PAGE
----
Written By Barefoot Dawsy
As a runner, it can be very easy to fall into the trap of ONLY running, which is one of the leading candidates for overuse injuries. A great way to avoid this is to add some cross-training activities into your routine, to mix things up a bit and strengthen muscles, tendons and joints, that otherwise may not see much work.
In my experience, the best type of cross-training is one that you enjoy, so it’s important to try new things to see what else you might like.
Recently, my own cross-training experimentation has led me to Slacklining. Slacklining looks a lot like tightrope walking, with a few noticeable differences. It consists of a nylon rope strung between 2 anchors, such as trees or boulders. Unlike a tightrope, which is taught and rigid, the elasticity of the nylon allows the rope to bend and flex, making it a real challenge to balance on.
I haven’t done much slacklining, but I was recently lucky enough to have the opportunity to join Phil Piper from Slackline Australia for a day of slacklining. Phil was a huge help, and took us through the basics of what gear to use, how to set it up, and ultimately how to get up and start balancing on the slacklines.
At its most basic, a slackline is essentially just a rope that’s tied between a couple points, but in practice, there is some essential gear that makes the experience safer and more enjoyable.
No surprise here. The first thing you will need is the rope itself. As slacklining has grown in popularity, so have the number of styles, widths and brands available. We used 50mm and 35mm Elephant brand slacklines. These are the 2 most common widths, but lines are available in a variety of sizes. For barefoot slacklining, the 50mm was a lot more comfortable and slightly easier to use.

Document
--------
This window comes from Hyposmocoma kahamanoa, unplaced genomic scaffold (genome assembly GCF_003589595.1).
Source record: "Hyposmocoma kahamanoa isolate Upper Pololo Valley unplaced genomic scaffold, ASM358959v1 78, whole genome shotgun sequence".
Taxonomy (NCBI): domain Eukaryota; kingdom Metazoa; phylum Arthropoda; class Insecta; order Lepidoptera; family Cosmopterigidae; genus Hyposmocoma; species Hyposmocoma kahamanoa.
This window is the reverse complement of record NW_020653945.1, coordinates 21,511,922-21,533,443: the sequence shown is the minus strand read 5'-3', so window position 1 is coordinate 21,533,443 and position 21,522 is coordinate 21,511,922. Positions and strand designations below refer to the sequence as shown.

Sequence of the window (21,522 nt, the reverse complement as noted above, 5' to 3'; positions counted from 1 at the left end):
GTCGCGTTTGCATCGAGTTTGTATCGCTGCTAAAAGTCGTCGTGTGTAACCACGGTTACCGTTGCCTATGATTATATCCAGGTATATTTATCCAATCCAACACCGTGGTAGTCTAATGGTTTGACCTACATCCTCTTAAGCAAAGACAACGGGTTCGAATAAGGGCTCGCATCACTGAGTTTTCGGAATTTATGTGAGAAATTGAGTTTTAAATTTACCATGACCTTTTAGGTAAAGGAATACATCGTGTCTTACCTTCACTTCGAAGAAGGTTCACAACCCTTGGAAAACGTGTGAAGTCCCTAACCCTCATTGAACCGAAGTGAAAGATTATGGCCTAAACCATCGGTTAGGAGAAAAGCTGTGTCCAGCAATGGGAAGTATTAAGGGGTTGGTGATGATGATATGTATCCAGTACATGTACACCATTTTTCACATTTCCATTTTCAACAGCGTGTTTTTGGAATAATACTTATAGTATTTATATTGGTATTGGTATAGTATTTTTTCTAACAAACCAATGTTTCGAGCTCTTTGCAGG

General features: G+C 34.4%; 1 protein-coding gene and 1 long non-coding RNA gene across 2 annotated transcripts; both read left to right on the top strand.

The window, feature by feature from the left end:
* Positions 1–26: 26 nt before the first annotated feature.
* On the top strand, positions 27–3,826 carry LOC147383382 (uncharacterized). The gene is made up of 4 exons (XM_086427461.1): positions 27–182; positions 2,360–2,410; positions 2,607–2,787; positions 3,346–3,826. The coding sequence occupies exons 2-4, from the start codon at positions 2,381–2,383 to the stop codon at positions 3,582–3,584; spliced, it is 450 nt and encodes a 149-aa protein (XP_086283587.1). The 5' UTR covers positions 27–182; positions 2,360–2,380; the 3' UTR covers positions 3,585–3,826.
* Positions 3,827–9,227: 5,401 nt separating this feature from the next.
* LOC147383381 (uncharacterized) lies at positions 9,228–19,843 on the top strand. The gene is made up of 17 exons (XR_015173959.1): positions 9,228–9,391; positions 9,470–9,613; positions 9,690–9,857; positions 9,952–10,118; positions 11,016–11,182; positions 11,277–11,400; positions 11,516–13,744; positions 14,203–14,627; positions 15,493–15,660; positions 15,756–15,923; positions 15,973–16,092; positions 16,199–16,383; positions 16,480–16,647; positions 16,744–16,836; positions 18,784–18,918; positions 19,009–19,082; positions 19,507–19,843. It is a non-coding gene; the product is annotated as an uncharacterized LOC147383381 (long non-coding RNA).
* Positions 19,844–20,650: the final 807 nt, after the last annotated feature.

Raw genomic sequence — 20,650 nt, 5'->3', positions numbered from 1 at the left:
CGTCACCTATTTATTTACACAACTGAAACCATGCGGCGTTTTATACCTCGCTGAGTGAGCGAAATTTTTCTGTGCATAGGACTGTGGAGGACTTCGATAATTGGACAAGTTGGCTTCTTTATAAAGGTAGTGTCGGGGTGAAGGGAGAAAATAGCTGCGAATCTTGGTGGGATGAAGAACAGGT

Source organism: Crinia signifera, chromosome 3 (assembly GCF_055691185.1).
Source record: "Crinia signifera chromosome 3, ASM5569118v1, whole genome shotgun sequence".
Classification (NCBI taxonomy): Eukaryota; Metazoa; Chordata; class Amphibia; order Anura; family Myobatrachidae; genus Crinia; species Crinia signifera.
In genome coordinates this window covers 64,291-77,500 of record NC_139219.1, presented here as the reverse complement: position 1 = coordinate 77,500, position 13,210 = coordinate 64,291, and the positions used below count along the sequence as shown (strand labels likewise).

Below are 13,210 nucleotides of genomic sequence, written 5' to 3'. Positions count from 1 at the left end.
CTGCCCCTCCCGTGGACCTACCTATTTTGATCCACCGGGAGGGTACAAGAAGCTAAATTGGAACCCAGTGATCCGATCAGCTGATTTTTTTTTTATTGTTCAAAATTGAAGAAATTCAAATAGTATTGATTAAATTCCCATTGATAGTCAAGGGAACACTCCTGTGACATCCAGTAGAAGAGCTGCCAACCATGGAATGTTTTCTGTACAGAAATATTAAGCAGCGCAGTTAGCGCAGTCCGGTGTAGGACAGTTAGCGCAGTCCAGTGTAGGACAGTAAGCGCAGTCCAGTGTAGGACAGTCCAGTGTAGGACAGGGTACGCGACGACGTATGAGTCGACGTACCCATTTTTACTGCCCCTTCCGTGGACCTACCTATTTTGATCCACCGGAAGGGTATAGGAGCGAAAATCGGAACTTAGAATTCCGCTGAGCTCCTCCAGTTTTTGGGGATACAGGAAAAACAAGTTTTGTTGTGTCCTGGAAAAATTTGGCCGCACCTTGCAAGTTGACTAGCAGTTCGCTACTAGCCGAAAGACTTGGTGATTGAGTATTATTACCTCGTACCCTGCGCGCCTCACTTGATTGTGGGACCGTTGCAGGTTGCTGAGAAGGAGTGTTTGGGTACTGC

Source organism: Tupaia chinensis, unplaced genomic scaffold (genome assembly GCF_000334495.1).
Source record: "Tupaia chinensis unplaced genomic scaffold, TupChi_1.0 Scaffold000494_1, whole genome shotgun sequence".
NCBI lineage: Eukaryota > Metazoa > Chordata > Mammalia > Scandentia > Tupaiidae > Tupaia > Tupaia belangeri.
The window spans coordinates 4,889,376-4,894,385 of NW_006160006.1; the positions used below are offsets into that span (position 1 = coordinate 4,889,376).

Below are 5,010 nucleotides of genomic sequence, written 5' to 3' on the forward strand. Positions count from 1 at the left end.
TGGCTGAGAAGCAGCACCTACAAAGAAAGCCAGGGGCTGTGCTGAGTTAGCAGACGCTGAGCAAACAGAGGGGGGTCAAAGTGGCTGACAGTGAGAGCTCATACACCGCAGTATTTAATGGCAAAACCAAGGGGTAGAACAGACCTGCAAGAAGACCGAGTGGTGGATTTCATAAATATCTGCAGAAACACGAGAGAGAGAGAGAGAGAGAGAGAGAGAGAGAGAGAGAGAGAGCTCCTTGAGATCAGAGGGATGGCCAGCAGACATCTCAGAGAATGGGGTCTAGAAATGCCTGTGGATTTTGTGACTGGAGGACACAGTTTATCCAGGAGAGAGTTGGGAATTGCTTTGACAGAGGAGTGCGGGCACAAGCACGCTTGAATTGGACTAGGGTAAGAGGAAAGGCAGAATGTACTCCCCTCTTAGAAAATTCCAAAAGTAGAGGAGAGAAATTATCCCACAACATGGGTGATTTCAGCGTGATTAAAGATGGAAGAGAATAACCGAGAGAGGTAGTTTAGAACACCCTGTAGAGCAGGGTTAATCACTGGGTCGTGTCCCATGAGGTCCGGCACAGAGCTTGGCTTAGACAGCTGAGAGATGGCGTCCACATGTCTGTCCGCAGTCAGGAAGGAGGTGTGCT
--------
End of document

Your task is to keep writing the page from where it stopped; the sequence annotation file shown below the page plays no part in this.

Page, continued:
With regards to length, how much you will need is entirely dependent on how far you’re willing to take it. To start out a 10m line should be more than adequate. Slacklines can last for years though, so future-proofing by buying a longer slackline is not such a bad idea.
The Ratchet is the scary-looking metal bit that’s used to tighten the slackline up. It’s actually a fairly simple machine. All you need to do is thread an end of the slackline into it, and crank it until you’ve reached the desired tension.
When choosing a ratchet, the main consideration for the beginner is size and weight. If you’re planning to just throw your gear in the car to bring it to the local park, then a heavier, larger ratchet is not an issue. If however, you want to carry it in a backpack, a smaller ratchet could be the better choice.
Most slackline kits will include some form of metal loop that makes it easier to attach the line to the tree opposite the ratchet end. This can be a locking carabiner or a shackle. The main thing here is to find one that it large enough to accommodate the width or the line so that it doesn’t get twisted or squished when tension is applied. Generally, the included parts in any decent kit will be sufficient.
- Tree Gear
Since a lot of slacklining tends to be done between two trees, it’s important to pick up something to protect both your line from the tree and the tree from your line. Enter Tree Gear. It comes in a variety of materials but it’s essentially a mat that sits between the rope and the tree to stop them from rubbing on each other. An optional extra, but well worth the small investment as it can dramatically increase the life of your line, and is more environmentally friendly.
I honestly think that if you’re at all interested in getting started with slacklining, that you should take an hour or 2 course at a minimum. This will help ensure that you know how to correctly position and care for your gear, and will get you up on the line quickly and safely.
That being said, there are a few things that you can expect to learn on your first outing.
Before you even think about stepping up onto the slackline, there are a few things that need to be done.